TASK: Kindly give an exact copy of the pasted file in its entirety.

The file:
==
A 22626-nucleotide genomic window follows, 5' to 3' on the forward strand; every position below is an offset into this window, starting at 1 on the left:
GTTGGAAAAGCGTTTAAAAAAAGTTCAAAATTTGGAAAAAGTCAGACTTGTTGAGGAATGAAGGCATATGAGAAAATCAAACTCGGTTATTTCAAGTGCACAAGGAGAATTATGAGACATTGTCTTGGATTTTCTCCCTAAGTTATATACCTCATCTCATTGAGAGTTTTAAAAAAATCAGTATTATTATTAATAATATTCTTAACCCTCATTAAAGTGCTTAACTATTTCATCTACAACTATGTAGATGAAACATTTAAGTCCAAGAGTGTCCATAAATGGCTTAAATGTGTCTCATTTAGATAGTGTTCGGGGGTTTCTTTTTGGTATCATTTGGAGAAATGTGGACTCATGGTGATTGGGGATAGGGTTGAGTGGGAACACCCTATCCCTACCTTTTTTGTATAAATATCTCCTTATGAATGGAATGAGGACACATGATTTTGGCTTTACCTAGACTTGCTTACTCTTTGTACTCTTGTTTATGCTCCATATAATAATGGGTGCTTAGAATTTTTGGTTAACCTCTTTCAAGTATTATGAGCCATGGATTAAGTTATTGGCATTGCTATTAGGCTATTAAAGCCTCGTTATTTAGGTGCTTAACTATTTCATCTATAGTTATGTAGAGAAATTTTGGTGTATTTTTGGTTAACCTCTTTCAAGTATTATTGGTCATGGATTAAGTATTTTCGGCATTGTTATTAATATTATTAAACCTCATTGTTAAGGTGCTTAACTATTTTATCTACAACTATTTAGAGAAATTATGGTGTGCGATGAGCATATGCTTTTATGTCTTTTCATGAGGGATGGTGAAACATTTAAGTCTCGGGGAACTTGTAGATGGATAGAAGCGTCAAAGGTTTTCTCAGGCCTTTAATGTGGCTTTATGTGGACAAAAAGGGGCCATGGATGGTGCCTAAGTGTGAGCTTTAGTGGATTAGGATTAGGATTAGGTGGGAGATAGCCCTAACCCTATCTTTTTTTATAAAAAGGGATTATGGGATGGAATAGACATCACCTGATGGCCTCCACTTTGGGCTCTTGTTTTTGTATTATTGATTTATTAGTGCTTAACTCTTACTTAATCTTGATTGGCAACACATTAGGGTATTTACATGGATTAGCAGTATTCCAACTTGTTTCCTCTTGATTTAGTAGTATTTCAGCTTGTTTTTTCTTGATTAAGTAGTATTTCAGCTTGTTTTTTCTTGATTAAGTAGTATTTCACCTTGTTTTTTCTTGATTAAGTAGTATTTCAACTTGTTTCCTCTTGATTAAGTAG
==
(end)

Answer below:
A 22626-nucleotide genomic window follows, 5' to 3' on the forward strand; every position below is an offset into this window, starting at 1 on the left:
GTTGGAAAAGCGTTTAAAAAAAGTTCAAAATTTGGAAAAAGTCAGACTTGTTGAGGAATGAAGGCATATGAGAAAATCAAACTCGGTTATTTCAAGTGCACAAGGAGAATTATGAGACATTGTCTTGGATTTTCTCCCTAAGTTATATACCTCATCTCATTGAGAGTTTTAAAAAAATCAGTATTATTATTAATAATATTCTTAACCCTCATTAAAGTGCTTAACTATTTCATCTACAACTATGTAGATGAAACATTTAAGTCCAAGAGTGTCCATAAATGGCTTAAATGTGTCTCATTTAGATAGTGTTCGGGGGTTTCTTTTTGGTATCATTTGGAGAAATGTGGACTCATGGTGATTGGGGATAGGGTTGAGTGGGAACACCCTATCCCTACCTTTTTTGTATAAATATCTCCTTATGAATGGAATGAGGACACATGATTTTGGCTTTACCTAGACTTGCTTACTCTTTGTACTCTTGTTTATGCTCCATATAATAATGGGTGCTTAGAATTTTTGGTTAACCTCTTTCAAGTATTATGAGCCATGGATTAAGTTATTGGCATTGCTATTAGGCTATTAAAGCCTCGTTATTTAGGTGCTTAACTATTTCATCTATAGTTATGTAGAGAAATTTTGGTGTATTTTTGGTTAACCTCTTTCAAGTATTATTGGTCATGGATTAAGTATTTTCGGCATTGTTATTAATATTATTAAACCTCATTGTTAAGGTGCTTAACTATTTTATCTACAACTATTTAGAGAAATTATGGTGTGCGATGAGCATATGCTTTTATGTCTTTTCATGAGGGATGGTGAAACATTTAAGTCTCGGGGAACTTGTAGATGGATAGAAGCGTCAAAGGTTTTCTCAGGCCTTTAATGTGGCTTTATGTGGACAAAAAGGGGCCATGGATGGTGCCTAAGTGTGAGCTTTAGTGGATTAGGATTAGGATTAGGTGGGAGATAGCCCTAACCCTATCTTTTTTTATAAAAAGGGATTATGGGATGGAATAGACATCACCTGATGGCCTCCACTTTGGGCTCTTGTTTTTGTATTATTGATTTATTAGTGCTTAACTCTTACTTAATCTTGATTGGCAACACATTAGGGTATTTACATGGATTAGCAGTATTCCAACTTGTTTCCTCTTGATTTAGTAGTATTTCAGCTTGTTTTTTCTTGATTAAGTAGTATTTCAGCTTGTTTTTTCTTGATTAAGTAGTATTTCACCTTGTTTTTTCTTGATTAAGTAGTATTTCAACTTGTTTCCTCTTGATTAAGTAG